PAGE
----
Almost all organizations have suffered at least one data breach. That much everyone knows. What’s interesting, however, is that many organizations suffered the data breaches because of their printers. And it should not be that surprising a fact as we all see our printers as dumb peripheral devices and don’t give them any attention at all. They are always connected and always on. They are the perfect gateways for someone looking to hijack sensitive data. The proper policy is that our printers should receive the same amount of importance that any other point or tool is getting.
As if we didn’t have too much on our plates already. Now we have to take care of our 3d printers too? The answer is obviously a resounding ‘YES’.
If you are employed by a manufacturer, you will definitely deal with all types of valuable blue prints. Before the manufacturing process begins, these documents get all the security that they deserve, and they should. But once the production starts, it’s a whole different view altogether.
The researchers at SANS Internet Storm Center (ISC) found out that most 3d printers don’t have even the basic restrictions which left them wide open for any kind of exploitation. These printers typically use an open source project. This interface lets users monitor and control the printer from anywhere on the network. People can see the printing process no matter where they are and there are limited or no restrictions at all.
The files that are being uploaded to your printer could be in G-code. This is a simple and unencrypted script that is used to deliver production instructions to the printer for the process of production. If your printer is on a non-restricted network, this simple files can be easily uploaded or downloaded from the printer. Someone with access to the printer and malicious thoughts in mind can also alter these files and change the physical structure of the end product. They can also send malicious codes to the printer and wreck the printer itself.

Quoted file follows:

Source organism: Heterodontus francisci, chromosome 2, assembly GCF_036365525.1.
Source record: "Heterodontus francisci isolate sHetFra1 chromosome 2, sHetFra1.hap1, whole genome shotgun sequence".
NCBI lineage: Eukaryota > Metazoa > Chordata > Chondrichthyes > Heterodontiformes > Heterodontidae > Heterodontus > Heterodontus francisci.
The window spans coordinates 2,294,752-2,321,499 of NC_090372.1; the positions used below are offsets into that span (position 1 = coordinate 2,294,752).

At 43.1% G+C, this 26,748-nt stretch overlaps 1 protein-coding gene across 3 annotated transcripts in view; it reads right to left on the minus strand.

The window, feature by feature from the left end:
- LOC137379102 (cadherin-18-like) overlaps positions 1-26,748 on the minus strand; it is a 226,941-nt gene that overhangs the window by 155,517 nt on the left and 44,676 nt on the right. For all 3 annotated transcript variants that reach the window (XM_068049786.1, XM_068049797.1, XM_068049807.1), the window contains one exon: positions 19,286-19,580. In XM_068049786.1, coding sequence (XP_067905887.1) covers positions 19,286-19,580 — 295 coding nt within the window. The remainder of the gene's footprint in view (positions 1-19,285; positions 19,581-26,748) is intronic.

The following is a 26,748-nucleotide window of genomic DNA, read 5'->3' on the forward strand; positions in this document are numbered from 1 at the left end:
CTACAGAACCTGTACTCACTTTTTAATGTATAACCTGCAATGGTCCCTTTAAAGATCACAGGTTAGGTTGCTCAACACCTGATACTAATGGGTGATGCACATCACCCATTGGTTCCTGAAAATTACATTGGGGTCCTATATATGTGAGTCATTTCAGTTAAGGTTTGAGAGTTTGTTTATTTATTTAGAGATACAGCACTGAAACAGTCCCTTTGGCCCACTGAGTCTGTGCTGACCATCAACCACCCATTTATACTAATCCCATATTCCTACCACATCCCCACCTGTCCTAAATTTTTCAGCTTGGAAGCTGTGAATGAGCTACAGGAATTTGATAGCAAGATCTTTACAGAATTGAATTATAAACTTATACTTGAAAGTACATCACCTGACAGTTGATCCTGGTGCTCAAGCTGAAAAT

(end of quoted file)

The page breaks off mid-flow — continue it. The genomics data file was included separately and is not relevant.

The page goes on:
The first thing is to never assume that the restrictions have been enabled by default. Always check the restrictions and activate them. If you have to give control of the printer online or on the network, make sure that only the people who have the appropriate level of clearance have access to the controls of the printers and the data being sent to it. This control should be constantly monitored by the administrators and they need to ensure that these controls cannot be overridden by other users. Also make sure that there are no anonymous links to the printer or the network.
Does this mean that 3d printers are the only ones under attack or insecure. Absolutely not. In a survey of 200 organizations across the United States and Europe done by Quocirca, it was found that 61% of these companies had seen data breaches through printers.
Make sure that your security policy always includes your printers. Look at the controls that you have in place and ensure that no unauthorized personnel are accessing them. Integrate a data security system that can take care of all these issues for you. Always, always, always overwrite and thoroughly wipe the drives of your printers when throwing them out or returning them to the leasing company.